Even when there is NO relevance to be found, we FIND it—we create it, because we NEED to know that the world has reasons and rules to live by. We follow rules and we expect others to do the same. We do this because we need to feel that our lives make sense and have a purpose, even when they may seem purposeless.

Even when the world seems to be crashing in around us, we need to know WHY it seems that way, because if there is NO sense to be made from it, then everything feels pointless—including our lives, our very existence.

But our minds will NOT let that happen—our minds will not let us feel pointless. So our internal information-filtrlid-on-frypan fireation system, takes bits and pieces of all the things that occur in our life, and it throws them all in a big bag then shakes the “coating” bag, and dumps the contents into the hot skillet to cook up a “reason” why this seemingly senseless thing might have happened.

After flipping that “reason” a couple times in the skillet over a hot flame, it looks more palatable, and we may become more likely to bite into it. Even if it isn’t very edible, we’ll likely chew on that “reason” for awhile trying to make sense of it.

But in some instances, what we are actually doing is trying to make sense of a senseless act, and trying to find relevance—something relatable to what is important to us—from the act.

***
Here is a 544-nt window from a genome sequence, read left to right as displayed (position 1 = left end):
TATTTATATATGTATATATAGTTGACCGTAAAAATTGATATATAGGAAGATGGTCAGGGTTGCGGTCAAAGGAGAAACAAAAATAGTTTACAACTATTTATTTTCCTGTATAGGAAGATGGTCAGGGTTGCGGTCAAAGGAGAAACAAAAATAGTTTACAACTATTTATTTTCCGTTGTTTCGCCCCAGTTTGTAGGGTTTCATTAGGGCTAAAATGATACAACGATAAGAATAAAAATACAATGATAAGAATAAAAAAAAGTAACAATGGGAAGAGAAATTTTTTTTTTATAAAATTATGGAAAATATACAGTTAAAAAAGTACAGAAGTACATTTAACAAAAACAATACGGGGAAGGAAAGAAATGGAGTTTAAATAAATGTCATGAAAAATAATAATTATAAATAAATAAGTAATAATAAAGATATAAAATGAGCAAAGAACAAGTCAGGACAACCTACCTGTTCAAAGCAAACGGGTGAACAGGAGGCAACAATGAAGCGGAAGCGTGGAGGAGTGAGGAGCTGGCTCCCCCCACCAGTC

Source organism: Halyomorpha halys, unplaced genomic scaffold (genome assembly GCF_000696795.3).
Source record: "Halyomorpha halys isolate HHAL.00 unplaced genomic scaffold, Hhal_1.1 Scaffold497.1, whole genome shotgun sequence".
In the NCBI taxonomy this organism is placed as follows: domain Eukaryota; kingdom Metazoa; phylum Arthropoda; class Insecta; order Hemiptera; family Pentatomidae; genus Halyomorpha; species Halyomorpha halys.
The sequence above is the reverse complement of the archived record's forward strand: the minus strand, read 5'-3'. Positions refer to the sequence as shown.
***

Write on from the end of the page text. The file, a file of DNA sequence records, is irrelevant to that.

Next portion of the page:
Sometimes there is no relevance to be had or made in senseless acts. That’s simply what they are. Our relevance-maker can try all it wants to make sense of senselessness, but sometimes, the best relevance it can make is to acknowledge that sometimes things happen beyond our ability to comprehend—beyond our ability to understand.

So sometimes you simply have to “let go—and let God.” That’s the statement we often make when we surrender to a higher power and a greater intelligence than our own.

On some level, senseless acts likely do make sense. But on this level of awareness—where you and I exist, they may not. Sometimes that senselessness is a hard thing to swallow. So don’t even try to swallow it. Just spit it back out. It’s okay to do that.

Just say a prayer for those most directly affected by any act of senselessness wherever it might occur, and be thankful if you’re not one of them experiencing it; and then turn it all over to the Chief “Relevance-Maker” above our own, and simply let it all go.